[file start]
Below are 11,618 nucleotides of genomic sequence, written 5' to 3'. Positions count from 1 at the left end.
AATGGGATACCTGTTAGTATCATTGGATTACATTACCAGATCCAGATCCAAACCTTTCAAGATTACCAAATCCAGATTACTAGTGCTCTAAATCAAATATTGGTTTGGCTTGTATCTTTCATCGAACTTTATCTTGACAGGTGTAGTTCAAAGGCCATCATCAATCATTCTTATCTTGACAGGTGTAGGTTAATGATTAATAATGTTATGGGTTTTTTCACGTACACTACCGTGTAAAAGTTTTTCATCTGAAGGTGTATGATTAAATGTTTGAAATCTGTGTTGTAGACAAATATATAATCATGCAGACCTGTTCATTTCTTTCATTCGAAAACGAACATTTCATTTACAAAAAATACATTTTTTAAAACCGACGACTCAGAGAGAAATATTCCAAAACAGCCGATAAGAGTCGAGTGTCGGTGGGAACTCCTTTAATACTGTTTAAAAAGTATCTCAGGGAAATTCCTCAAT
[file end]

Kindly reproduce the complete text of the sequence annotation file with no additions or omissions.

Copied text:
Below are 11,618 nucleotides of genomic sequence, written 5' to 3'. Positions count from 1 at the left end.
AATGGGATACCTGTTAGTATCATTGGATTACATTACCAGATCCAGATCCAAACCTTTCAAGATTACCAAATCCAGATTACTAGTGCTCTAAATCAAATATTGGTTTGGCTTGTATCTTTCATCGAACTTTATCTTGACAGGTGTAGTTCAAAGGCCATCATCAATCATTCTTATCTTGACAGGTGTAGGTTAATGATTAATAATGTTATGGGTTTTTTCACGTACACTACCGTGTAAAAGTTTTTCATCTGAAGGTGTATGATTAAATGTTTGAAATCTGTGTTGTAGACAAATATATAATCATGCAGACCTGTTCATTTCTTTCATTCGAAAACGAACATTTCATTTACAAAAAATACATTTTTTAAAACCGACGACTCAGAGAGAAATATTCCAAAACAGCCGATAAGAGTCGAGTGTCGGTGGGAACTCCTTTAATACTGTTTAAAAAGTATCTCAGGGAAATTCCTCAAT